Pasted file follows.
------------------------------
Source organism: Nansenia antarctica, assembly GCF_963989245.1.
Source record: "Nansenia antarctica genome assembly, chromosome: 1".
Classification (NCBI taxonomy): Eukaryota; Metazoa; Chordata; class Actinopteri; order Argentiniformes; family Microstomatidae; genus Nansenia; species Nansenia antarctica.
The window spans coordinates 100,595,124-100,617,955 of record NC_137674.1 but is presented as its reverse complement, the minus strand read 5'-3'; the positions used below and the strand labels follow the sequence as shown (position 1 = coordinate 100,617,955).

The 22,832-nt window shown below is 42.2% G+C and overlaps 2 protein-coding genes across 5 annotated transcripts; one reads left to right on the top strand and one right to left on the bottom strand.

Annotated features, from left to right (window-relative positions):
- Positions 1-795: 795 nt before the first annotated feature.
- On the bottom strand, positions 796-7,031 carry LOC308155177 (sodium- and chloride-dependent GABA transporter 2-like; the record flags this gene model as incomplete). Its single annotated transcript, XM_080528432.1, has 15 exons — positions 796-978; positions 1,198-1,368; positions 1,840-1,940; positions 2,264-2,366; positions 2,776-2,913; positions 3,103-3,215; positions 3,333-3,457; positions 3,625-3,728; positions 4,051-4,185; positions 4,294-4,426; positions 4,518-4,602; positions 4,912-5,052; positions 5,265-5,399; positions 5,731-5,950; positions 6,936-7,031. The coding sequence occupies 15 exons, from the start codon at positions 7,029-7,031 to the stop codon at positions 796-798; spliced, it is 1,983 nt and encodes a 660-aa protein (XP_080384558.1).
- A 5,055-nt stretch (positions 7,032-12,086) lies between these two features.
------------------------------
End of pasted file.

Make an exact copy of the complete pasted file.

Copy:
Source organism: Nansenia antarctica, assembly GCF_963989245.1.
Source record: "Nansenia antarctica genome assembly, chromosome: 1".
Classification (NCBI taxonomy): Eukaryota; Metazoa; Chordata; class Actinopteri; order Argentiniformes; family Microstomatidae; genus Nansenia; species Nansenia antarctica.
The window spans coordinates 100,595,124-100,617,955 of record NC_137674.1 but is presented as its reverse complement, the minus strand read 5'-3'; the positions used below and the strand labels follow the sequence as shown (position 1 = coordinate 100,617,955).

The 22,832-nt window shown below is 42.2% G+C and overlaps 2 protein-coding genes across 5 annotated transcripts; one reads left to right on the top strand and one right to left on the bottom strand.

Annotated features, from left to right (window-relative positions):
- Positions 1-795: 795 nt before the first annotated feature.
- On the bottom strand, positions 796-7,031 carry LOC308155177 (sodium- and chloride-dependent GABA transporter 2-like; the record flags this gene model as incomplete). Its single annotated transcript, XM_080528432.1, has 15 exons — positions 796-978; positions 1,198-1,368; positions 1,840-1,940; positions 2,264-2,366; positions 2,776-2,913; positions 3,103-3,215; positions 3,333-3,457; positions 3,625-3,728; positions 4,051-4,185; positions 4,294-4,426; positions 4,518-4,602; positions 4,912-5,052; positions 5,265-5,399; positions 5,731-5,950; positions 6,936-7,031. The coding sequence occupies 15 exons, from the start codon at positions 7,029-7,031 to the stop codon at positions 796-798; spliced, it is 1,983 nt and encodes a 660-aa protein (XP_080384558.1).
- A 5,055-nt stretch (positions 7,032-12,086) lies between these two features.